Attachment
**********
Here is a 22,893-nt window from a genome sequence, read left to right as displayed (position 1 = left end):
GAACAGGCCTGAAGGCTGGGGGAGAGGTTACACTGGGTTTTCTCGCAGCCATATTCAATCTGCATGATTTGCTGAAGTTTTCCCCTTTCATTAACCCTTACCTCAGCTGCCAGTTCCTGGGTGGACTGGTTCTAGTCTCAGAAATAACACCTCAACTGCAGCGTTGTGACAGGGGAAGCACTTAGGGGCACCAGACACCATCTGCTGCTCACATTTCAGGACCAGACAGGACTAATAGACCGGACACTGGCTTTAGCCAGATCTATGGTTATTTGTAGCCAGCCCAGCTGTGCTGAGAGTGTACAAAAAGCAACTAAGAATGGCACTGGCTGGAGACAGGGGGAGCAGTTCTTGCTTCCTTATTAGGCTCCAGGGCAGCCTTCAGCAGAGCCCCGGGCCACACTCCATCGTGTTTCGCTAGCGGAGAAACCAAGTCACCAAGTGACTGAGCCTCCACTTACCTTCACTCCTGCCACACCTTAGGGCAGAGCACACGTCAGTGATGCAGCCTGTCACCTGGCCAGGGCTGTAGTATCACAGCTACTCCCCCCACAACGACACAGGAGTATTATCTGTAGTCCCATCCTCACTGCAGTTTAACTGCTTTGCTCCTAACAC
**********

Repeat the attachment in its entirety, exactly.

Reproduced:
Here is a 22,893-nt window from a genome sequence, read left to right as displayed (position 1 = left end):
GAACAGGCCTGAAGGCTGGGGGAGAGGTTACACTGGGTTTTCTCGCAGCCATATTCAATCTGCATGATTTGCTGAAGTTTTCCCCTTTCATTAACCCTTACCTCAGCTGCCAGTTCCTGGGTGGACTGGTTCTAGTCTCAGAAATAACACCTCAACTGCAGCGTTGTGACAGGGGAAGCACTTAGGGGCACCAGACACCATCTGCTGCTCACATTTCAGGACCAGACAGGACTAATAGACCGGACACTGGCTTTAGCCAGATCTATGGTTATTTGTAGCCAGCCCAGCTGTGCTGAGAGTGTACAAAAAGCAACTAAGAATGGCACTGGCTGGAGACAGGGGGAGCAGTTCTTGCTTCCTTATTAGGCTCCAGGGCAGCCTTCAGCAGAGCCCCGGGCCACACTCCATCGTGTTTCGCTAGCGGAGAAACCAAGTCACCAAGTGACTGAGCCTCCACTTACCTTCACTCCTGCCACACCTTAGGGCAGAGCACACGTCAGTGATGCAGCCTGTCACCTGGCCAGGGCTGTAGTATCACAGCTACTCCCCCCACAACGACACAGGAGTATTATCTGTAGTCCCATCCTCACTGCAGTTTAACTGCTTTGCTCCTAACAC